Anybody who has even a modicum of investing experience realizes in due time that most analysts are shills for the market making interests behind them. Nobody should be shocked at this.

    Trust but verify. As in all things in life, you have to be your own advocate & decision maker...whether it's taking a student loan...buying a house...or taking investment advice from an analyst on wall street or analyst on an online service.

    If you are going to invest, make sure you know the basics about cash flow, balance sheets, interest rates, amortization, dollar cost averaging, index funds, and value that you can properly assess and weigh "expert opinion".

  • Report this Comment On June 04, 2013, at 12:15 AM, prginww wrote:

    "Shocking"? Don't most people already know that these "analysts" just keep BSing the whole time with their price targets? I don't even know why anyone takes them seriously... when the stock goes up and has some momentum, they increase their price targets and hit the buy signal... when they show some weakness, they hit the sell signal. When they hear good guidance, they recommend a buy rating. When they hear bad guidance, they suggest a sell. That's all they do. It's not rocket science. I can also come up with price targets like they do... it's very easy. Just work in one of the big firms and come out with a random number that gels in with sentiment. Like, AAPL will be 2000$ per share. Just don't ask me when. Who knows when...we just need to come up with numbers and don't give them a target date to hold us to account. Simple.

  • Report this Comment On June 04, 2013, at 1:51 AM, prginww wrote:

    This is why i use TipRanks, its the only transparent platform that automatically opens a performance report anytime i come across an analyst while browsing the web. you can see who is worth listening too and who isn't. most of them aren't :)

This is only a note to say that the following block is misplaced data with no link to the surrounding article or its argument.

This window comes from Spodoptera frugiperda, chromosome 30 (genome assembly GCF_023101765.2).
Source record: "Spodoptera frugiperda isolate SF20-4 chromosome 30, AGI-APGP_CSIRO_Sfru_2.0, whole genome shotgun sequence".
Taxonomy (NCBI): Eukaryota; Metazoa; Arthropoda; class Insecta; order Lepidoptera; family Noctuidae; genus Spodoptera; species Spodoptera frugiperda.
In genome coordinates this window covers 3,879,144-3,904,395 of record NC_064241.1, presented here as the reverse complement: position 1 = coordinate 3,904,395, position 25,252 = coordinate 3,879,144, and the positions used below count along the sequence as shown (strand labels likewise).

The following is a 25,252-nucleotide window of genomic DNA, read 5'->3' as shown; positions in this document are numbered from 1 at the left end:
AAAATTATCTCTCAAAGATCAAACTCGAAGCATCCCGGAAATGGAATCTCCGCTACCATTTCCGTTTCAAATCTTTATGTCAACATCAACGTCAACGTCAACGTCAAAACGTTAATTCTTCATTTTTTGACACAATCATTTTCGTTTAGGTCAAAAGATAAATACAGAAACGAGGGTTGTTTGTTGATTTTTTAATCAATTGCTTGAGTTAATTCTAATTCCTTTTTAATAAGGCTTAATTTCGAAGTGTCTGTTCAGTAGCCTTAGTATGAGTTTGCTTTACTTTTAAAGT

• Report this Comment On June 04, 2013, at 3:15 AM, prginww wrote:

    Great article most have their agenda pity as it destroys people's pensions Hope one day there will be honest reporting

  • Report this Comment On June 04, 2013, at 5:15 AM, prginww wrote:

    Gentlemen...........that is simply an outstanding piece of writing on a subject that needs more exposure.

    The very same houses that publish these self-serving opinions are the places of business that drove so many retail investors to the sidelines and many of these once believers out forever.

    Not unlike the poker game analogy: "That's a crooked game you know." ......"Oh I know but it's the only game in town."

    Only one step beneath this deceit are the miscreants who appear on network tv with some stock to sell.At that point one I backing up a frontrunner or buying his firm's "outs" ?

    Another day of reckoning is nearby with the type of behavior outlined in this piece, fast trading programs, any one of a dozen algo schemes,and a repeat of the, yet to be truly explained, "greasy thumb" incident of recent vintage.

    What a cesspool of self-righteous thieves.

  • Report this Comment On June 04, 2013, at 7:48 AM, prginww wrote:

    Analysts are about as useful as weather forecasters. Both have a job where being wrong is normal with no consequences. I have been on this planet nearly 3 decades and have never seen a weatherman predict the weather to the exact degree. Even worse, it sometimes snow when it is supposed to be sunny and it is sometimes hot when it is supposed to be freezing.

    I'm an engineer and if a building I design collapses because an earthquake hits it right after a tornado, it is suddenly my fault because I didn't design it to be able to survive every possible cosmic event imaginable.